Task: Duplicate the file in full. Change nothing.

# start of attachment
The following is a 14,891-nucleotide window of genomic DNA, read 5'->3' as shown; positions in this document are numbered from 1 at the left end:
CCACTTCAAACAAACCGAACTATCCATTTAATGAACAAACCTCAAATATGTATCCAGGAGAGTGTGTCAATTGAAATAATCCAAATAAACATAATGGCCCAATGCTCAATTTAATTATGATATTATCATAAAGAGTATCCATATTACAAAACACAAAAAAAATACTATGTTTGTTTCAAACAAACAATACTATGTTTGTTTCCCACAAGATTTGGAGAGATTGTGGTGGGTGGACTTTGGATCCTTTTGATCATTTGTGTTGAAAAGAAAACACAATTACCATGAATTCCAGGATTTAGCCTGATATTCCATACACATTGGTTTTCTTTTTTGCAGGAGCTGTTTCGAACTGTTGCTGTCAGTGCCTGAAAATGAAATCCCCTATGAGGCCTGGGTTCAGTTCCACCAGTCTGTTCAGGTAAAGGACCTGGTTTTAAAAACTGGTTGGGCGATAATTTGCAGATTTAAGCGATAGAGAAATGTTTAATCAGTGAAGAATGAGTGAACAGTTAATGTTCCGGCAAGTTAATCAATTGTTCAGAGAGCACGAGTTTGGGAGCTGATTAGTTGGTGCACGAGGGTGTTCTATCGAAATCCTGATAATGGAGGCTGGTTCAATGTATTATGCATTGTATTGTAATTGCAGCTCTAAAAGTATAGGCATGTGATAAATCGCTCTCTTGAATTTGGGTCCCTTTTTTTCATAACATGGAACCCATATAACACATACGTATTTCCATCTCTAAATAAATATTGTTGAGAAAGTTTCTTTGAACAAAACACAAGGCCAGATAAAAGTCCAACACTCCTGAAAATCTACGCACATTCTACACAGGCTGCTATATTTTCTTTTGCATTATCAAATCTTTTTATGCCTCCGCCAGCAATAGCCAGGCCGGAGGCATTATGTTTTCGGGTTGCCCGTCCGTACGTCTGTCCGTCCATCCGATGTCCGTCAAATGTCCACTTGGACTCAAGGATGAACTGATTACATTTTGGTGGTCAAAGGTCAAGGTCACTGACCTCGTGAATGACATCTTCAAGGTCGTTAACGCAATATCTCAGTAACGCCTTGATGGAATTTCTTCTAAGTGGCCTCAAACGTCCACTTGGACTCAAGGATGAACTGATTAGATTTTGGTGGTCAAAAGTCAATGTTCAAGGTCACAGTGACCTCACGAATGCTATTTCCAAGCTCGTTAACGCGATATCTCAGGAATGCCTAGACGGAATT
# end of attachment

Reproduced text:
The following is a 14,891-nucleotide window of genomic DNA, read 5'->3' as shown; positions in this document are numbered from 1 at the left end:
CCACTTCAAACAAACCGAACTATCCATTTAATGAACAAACCTCAAATATGTATCCAGGAGAGTGTGTCAATTGAAATAATCCAAATAAACATAATGGCCCAATGCTCAATTTAATTATGATATTATCATAAAGAGTATCCATATTACAAAACACAAAAAAAATACTATGTTTGTTTCAAACAAACAATACTATGTTTGTTTCCCACAAGATTTGGAGAGATTGTGGTGGGTGGACTTTGGATCCTTTTGATCATTTGTGTTGAAAAGAAAACACAATTACCATGAATTCCAGGATTTAGCCTGATATTCCATACACATTGGTTTTCTTTTTTGCAGGAGCTGTTTCGAACTGTTGCTGTCAGTGCCTGAAAATGAAATCCCCTATGAGGCCTGGGTTCAGTTCCACCAGTCTGTTCAGGTAAAGGACCTGGTTTTAAAAACTGGTTGGGCGATAATTTGCAGATTTAAGCGATAGAGAAATGTTTAATCAGTGAAGAATGAGTGAACAGTTAATGTTCCGGCAAGTTAATCAATTGTTCAGAGAGCACGAGTTTGGGAGCTGATTAGTTGGTGCACGAGGGTGTTCTATCGAAATCCTGATAATGGAGGCTGGTTCAATGTATTATGCATTGTATTGTAATTGCAGCTCTAAAAGTATAGGCATGTGATAAATCGCTCTCTTGAATTTGGGTCCCTTTTTTTCATAACATGGAACCCATATAACACATACGTATTTCCATCTCTAAATAAATATTGTTGAGAAAGTTTCTTTGAACAAAACACAAGGCCAGATAAAAGTCCAACACTCCTGAAAATCTACGCACATTCTACACAGGCTGCTATATTTTCTTTTGCATTATCAAATCTTTTTATGCCTCCGCCAGCAATAGCCAGGCCGGAGGCATTATGTTTTCGGGTTGCCCGTCCGTACGTCTGTCCGTCCATCCGATGTCCGTCAAATGTCCACTTGGACTCAAGGATGAACTGATTACATTTTGGTGGTCAAAGGTCAAGGTCACTGACCTCGTGAATGACATCTTCAAGGTCGTTAACGCAATATCTCAGTAACGCCTTGATGGAATTTCTTCTAAGTGGCCTCAAACGTCCACTTGGACTCAAGGATGAACTGATTAGATTTTGGTGGTCAAAAGTCAATGTTCAAGGTCACAGTGACCTCACGAATGCTATTTCCAAGCTCGTTAACGCGATATCTCAGGAATGCCTAGACGGAATT